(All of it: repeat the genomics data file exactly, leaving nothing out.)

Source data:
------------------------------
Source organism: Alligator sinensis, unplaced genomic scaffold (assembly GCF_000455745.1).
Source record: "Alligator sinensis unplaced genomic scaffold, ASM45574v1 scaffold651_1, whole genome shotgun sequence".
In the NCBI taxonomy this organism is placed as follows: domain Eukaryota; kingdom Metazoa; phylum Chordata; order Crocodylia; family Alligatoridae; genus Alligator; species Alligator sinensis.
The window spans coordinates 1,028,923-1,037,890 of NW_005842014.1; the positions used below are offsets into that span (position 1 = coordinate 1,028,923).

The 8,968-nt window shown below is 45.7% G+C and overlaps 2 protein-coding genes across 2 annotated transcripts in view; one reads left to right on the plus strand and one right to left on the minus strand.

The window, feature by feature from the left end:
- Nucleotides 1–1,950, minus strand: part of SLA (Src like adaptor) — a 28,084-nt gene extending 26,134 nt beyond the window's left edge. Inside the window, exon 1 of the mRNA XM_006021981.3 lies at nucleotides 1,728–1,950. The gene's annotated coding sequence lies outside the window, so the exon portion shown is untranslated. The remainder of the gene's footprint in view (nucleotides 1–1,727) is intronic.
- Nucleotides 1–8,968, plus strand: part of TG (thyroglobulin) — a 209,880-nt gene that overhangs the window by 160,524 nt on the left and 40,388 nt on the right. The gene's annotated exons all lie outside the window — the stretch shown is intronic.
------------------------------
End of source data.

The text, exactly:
Source organism: Alligator sinensis, unplaced genomic scaffold (assembly GCF_000455745.1).
Source record: "Alligator sinensis unplaced genomic scaffold, ASM45574v1 scaffold651_1, whole genome shotgun sequence".
In the NCBI taxonomy this organism is placed as follows: domain Eukaryota; kingdom Metazoa; phylum Chordata; order Crocodylia; family Alligatoridae; genus Alligator; species Alligator sinensis.
The window spans coordinates 1,028,923-1,037,890 of NW_005842014.1; the positions used below are offsets into that span (position 1 = coordinate 1,028,923).

The 8,968-nt window shown below is 45.7% G+C and overlaps 2 protein-coding genes across 2 annotated transcripts in view; one reads left to right on the plus strand and one right to left on the minus strand.

The window, feature by feature from the left end:
- Nucleotides 1–1,950, minus strand: part of SLA (Src like adaptor) — a 28,084-nt gene extending 26,134 nt beyond the window's left edge. Inside the window, exon 1 of the mRNA XM_006021981.3 lies at nucleotides 1,728–1,950. The gene's annotated coding sequence lies outside the window, so the exon portion shown is untranslated. The remainder of the gene's footprint in view (nucleotides 1–1,727) is intronic.
- Nucleotides 1–8,968, plus strand: part of TG (thyroglobulin) — a 209,880-nt gene that overhangs the window by 160,524 nt on the left and 40,388 nt on the right. The gene's annotated exons all lie outside the window — the stretch shown is intronic.